But at its heart it strikes a deep, true chord: when Wallen is let off the leash of very short scenes and has the leisure to unfurl her best music, moments of great beauty emerge from the distillation of uncomfortable contemporary truths. How and why do we create in a world that is "baking in its own shit"? Thus the artist character, trying to work out what lies behind the "dark, malevolent" quality of what he's just painted, faces the existential question of any creative here and now, and it's a knock-em-dead performance by that brilliant, all-giving, stage-creature baritone that is Omar Ebrahim.
A reflective ensemble number accompanied by purling strings and pizzicato almost a la Bach or Mozart proved another highlight, evoking the classical underpinning of Wallen's eclectic contemporary idioms; and the recurring, developing chorus, ratcheting the tension, helps to bind together a tricky multi-protagonist structure. Wallen's music has - as it often does - empathy, riff-edged sophistication, high intelligence and, best of all, a big, strong heart. And much of the singing was spectacular.
The problems are that mosaic structure and the staging. The latter first: the Linbury is opened up and the black and white stage is in the centre with seats on both sides. The singers must address one side, then the other and whichever you're on, you tend to miss the words when performers' backs are turned. The brevity of the scenes and the inevitable awkwardness of moving quickly from one to the next means that the flow of drama and music is constantly interrupted, and punctuation by supposed news announcements - delivered in a tone that is unfortunately more Open University than Newsnight - do little to help. Just when you think it's getting off the ground, it stops again.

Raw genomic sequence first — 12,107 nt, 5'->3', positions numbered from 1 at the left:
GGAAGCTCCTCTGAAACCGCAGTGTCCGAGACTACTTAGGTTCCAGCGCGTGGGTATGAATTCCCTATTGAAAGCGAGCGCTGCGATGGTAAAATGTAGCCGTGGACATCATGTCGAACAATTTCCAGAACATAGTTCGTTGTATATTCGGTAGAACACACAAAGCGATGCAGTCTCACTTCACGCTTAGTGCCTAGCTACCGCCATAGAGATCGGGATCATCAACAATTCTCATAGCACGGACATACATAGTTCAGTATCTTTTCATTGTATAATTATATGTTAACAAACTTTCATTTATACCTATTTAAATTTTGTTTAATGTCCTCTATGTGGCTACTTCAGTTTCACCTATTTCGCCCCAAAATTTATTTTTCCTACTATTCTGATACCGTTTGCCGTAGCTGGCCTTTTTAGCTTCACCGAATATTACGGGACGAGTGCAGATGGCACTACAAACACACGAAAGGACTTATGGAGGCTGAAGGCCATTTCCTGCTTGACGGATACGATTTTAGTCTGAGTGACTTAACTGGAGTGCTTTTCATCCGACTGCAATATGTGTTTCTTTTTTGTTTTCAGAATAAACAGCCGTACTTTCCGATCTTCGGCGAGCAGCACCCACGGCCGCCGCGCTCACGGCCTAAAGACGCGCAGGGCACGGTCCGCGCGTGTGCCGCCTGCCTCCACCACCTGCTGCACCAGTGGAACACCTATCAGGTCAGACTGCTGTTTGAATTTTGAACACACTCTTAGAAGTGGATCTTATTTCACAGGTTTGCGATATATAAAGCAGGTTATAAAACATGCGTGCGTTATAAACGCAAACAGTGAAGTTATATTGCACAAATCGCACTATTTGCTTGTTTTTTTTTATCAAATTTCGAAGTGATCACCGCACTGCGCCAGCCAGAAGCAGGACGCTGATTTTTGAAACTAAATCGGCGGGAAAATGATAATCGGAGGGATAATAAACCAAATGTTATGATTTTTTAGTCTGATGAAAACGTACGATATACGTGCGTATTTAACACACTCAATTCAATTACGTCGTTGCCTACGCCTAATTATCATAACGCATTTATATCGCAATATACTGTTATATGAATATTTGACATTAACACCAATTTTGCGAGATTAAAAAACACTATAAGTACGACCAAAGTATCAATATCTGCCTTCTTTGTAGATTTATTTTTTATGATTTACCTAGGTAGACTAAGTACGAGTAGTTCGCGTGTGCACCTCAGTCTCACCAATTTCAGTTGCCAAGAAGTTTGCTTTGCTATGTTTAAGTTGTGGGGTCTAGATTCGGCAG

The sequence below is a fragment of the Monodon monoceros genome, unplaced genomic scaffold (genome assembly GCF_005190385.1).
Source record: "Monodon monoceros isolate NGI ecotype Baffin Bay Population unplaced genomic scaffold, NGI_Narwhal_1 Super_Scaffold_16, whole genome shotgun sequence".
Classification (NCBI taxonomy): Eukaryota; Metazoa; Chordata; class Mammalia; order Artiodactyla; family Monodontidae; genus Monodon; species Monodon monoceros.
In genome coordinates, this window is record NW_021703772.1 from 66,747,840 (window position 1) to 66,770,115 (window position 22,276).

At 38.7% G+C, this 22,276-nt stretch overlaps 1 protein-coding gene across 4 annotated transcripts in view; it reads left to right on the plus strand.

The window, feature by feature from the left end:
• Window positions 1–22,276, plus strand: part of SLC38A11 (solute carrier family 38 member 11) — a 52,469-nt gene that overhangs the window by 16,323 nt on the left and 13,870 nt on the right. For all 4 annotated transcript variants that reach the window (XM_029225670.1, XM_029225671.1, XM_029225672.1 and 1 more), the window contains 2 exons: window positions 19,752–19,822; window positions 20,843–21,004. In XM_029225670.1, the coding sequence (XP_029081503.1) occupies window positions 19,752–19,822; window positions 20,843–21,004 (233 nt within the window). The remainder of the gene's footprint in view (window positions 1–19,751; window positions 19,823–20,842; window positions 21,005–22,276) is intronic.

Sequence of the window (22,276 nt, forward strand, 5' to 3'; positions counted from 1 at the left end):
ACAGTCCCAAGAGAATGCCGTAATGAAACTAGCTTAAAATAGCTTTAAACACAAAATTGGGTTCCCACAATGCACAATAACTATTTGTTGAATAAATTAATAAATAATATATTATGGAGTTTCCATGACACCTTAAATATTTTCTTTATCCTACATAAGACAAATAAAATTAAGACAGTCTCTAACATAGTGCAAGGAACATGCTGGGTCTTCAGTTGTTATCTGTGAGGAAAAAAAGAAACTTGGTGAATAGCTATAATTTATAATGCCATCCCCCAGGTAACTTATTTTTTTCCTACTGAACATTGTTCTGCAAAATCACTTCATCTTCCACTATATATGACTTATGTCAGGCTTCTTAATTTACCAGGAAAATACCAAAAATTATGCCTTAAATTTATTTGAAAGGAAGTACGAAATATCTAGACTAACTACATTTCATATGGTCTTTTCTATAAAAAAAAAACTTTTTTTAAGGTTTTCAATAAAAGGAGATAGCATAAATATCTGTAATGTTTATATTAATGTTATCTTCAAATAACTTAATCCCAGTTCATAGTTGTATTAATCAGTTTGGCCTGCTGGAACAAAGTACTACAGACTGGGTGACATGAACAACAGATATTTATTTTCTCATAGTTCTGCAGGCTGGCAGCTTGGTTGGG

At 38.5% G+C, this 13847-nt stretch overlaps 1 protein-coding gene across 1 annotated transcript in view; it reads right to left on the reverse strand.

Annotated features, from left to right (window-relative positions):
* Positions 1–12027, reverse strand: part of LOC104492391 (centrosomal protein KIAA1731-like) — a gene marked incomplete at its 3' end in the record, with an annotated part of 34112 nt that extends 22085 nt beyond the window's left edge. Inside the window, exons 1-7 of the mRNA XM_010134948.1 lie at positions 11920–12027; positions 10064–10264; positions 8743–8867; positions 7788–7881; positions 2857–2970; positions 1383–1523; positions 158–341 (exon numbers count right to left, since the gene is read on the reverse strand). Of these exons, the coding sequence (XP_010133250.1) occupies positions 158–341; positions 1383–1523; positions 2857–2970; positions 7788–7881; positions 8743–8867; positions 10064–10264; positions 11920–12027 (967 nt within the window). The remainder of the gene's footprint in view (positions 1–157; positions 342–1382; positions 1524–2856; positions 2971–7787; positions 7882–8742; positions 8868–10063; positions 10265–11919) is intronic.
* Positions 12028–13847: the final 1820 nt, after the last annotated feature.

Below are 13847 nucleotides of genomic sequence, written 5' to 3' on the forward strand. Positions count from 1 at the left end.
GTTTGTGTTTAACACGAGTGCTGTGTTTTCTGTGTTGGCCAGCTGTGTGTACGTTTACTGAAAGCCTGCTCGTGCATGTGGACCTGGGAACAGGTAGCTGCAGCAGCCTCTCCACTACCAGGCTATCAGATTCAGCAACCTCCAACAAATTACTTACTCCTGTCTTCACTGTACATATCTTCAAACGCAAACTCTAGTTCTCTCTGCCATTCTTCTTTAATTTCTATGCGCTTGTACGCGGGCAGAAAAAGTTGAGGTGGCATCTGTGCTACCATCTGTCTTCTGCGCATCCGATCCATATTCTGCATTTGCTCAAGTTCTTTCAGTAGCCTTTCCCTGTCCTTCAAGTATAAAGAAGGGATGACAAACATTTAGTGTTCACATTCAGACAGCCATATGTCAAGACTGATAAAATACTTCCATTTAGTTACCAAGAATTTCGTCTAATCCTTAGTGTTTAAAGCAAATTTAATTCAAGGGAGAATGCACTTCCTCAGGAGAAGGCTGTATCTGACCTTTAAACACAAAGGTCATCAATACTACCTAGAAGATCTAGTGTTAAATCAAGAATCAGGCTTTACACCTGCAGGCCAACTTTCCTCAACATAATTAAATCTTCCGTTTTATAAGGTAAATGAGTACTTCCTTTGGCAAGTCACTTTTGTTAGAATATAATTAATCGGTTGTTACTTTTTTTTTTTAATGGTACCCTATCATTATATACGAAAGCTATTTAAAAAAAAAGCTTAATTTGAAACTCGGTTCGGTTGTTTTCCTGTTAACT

There's one format in which Yes would work brilliantly. It is TV. On film you could project writing instead of the spoken announcements, create an unbroken musical web that slides easily from scene to scene without interruption and develop each character that much more; at the moment we can only see a tantalising glimmer of them.
Greer's libretto may at times feel difficult - the words of John Stuart Mill don't lend themselves especially well to singing, and using terms like "relevance" and "diversity" risks missing the mark in the context of operatic drama rather than commentary from outside. But the threads and connections build: the phone call from Greer's mother, talking about stargazing, finds an echo in the final words from the white grandson of an East Ender. Greer's mother says, "Nobody does that but us", yet this child from another place, another culture and a family of another mindset proves that in fact...we're all the same. We are all the same: we are all human beings. Why is that always the hardest lesson for us to learn?
So, in short: Yes is maybe a success in the making, it has some wonderful moments, it is brilliantly sung, it could use a bit of rethinking and - perhaps appropriately for an opera based around a forthcoming TV show - it ought to be a film. Stand by for snide remarks from white males.